With all predictions but AP25 surpassed, one must ask the question:
Does this mean that the AP26 is due any time now, or does this mean that we were just wildly off in our predictions?
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JarekVolunteer developer Send message
Joined: 28 Dec 08 Posts: 57 ID: 33488 Credit: 10 RAC: 0

With all predictions but AP25 surpassed, one must ask the question:
Does this mean that the AP26 is due any time now, or does this mean that we were just wildly off in our predictions?
Neither. We cannot expect AP26 any time and also the predictions are off only slightly.
The problem is to understand correctly what all the predictions can really mean.
Let me give an example first.
Suppose you keep rolling a dice until you get a 6. Then on average you need to roll the dice 6 times. Although you say that the expected (meaning: average) number of rolls is 6, you shouldn't plan to get the first 6 in exactly 6th roll. You have some 66.5% chance of getting the first 6 with 6 or fewer rolls. But you have also 33.5% chance of not getting it with the first 6 rolls. If that is the case, after completing the first 6 rolls you still need on average 6 more rolls to get the first 6  by rolling dice 6 times with no 6's, you are no closer to getting a 6 than you were on the very begining. It is possible (with 2,6% chance) to roll a dice 20 times without getting a single 6.
There is a similar phenomena with the AP26 search. The search progress indicates that we should have been expecting on average one AP26 by now. But that doesn't mean that AP26 is going to pop up any day. There is even some 5% chance of so a large misfortune that we will not have a single AP26, when we will be eligible to expect 3 of them. Simply the length of such a search is very unstable and very dependent on good or bad luck.
You have probably observed how unpredictably AP24 and AP25 were showing up. There were long periods with no single AP24, while there were also short periods with a bunch of AP24's found. You can calculate how long, on average, you have to wait for an AP24, but if at some moment you start waiting for a new AP24 to appear, the wait time will often be much longer or much shorter then the average.
As far as expected remaining search time is considered, now we are no closer to find an AP26 than we were at the search start. We have no other choice than just to keep searching.
If I was going to give some predictions for the further search right now, I would say:
* We have some 6070% chance of getting AP26 before the current solution counters double.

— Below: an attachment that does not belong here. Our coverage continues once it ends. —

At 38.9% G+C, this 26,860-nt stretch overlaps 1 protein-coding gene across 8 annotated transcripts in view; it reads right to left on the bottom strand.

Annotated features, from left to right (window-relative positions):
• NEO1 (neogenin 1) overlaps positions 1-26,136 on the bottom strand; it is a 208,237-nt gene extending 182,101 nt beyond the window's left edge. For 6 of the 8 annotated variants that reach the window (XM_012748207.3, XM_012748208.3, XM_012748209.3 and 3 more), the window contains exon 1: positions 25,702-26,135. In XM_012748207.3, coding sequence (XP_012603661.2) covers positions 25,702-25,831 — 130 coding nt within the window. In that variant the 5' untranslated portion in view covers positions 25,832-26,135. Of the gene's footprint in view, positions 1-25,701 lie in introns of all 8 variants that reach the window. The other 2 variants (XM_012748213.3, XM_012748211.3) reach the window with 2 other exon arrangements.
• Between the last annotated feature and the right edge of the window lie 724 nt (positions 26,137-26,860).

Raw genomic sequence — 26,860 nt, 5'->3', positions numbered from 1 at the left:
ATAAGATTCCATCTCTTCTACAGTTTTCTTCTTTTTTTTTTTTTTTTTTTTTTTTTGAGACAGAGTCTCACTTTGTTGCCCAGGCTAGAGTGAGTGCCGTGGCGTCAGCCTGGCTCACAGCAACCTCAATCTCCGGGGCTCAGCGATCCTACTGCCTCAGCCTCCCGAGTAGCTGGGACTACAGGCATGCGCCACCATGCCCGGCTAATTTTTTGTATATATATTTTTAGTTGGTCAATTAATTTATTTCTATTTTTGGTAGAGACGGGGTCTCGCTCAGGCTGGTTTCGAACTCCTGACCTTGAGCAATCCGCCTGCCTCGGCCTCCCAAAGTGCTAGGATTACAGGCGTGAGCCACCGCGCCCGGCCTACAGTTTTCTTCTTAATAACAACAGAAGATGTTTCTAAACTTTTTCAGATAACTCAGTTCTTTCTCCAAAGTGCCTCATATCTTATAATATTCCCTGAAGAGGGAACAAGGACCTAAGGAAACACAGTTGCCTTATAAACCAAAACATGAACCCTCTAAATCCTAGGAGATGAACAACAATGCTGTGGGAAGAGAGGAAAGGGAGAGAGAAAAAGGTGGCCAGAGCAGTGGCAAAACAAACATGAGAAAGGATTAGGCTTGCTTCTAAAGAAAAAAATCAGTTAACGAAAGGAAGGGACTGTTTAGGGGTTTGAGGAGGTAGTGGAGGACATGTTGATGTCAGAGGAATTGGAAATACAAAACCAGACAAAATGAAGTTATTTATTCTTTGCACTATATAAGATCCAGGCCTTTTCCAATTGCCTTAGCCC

* We have some 8590% chance of getting AP26 before the current solutions counters triple.
The bottom line is: this is all about probability of finding AP26 in a given time and one cannot predict the moment when actual solution will appear.
Note that AP25 counter is not a good measure of the search progress as it is due to a large statistical error because of its small value. The nature wasn't kind to us with AP25 as well  on average we should be seeing 6 of them by now. 



I mostly meant "wildly" as hyperbole; I know that the ranges haven't been exceeded by a statistically significant amount.
Thanks, though, for the explanation of how relevant those predictions actually are. That helped clear up a few things. I wasn't sure if there was anything about the AP search itself that allowed for more precision than "x% chance in y amount of time".
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Scott BrownVolunteer moderator Project administrator Volunteer tester Project scientist
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Joined: 17 Oct 05 Posts: 1923 ID: 1178 Credit: 6,444,181,042 RAC: 2,787,121

There is a similar phenomena with the AP26 search. The search progress indicates that we should have been expecting on average one AP26 by now. But that doesn't mean that AP26 is going to pop up any day. There is even some 5% chance of so a large misfortune that we will not have a single AP26, when we will be eligible to expect 3 of them. Simply the length of such a search is very unstable and very dependent on good or bad luck.
The dice example is a nice classical statistics example for the use of the binomial distribution. But with the die roll, we know if it is binomial. With AP26, I am curious what distributional assumption you are using to make the prediction? Given that the predictions have been off with lower AP2024 being observed at a higher than expected rate and AP25 and 26 at a lower rate, it looks like your distributional assumption in the prediction is too "fat" in the tails?
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141941*2^42994381 is prime!




With the last challenge completed we are well beyond any predictions, have nearly doubled them:
20 16513
21 4272
22 1042
23 241
24 59
25 8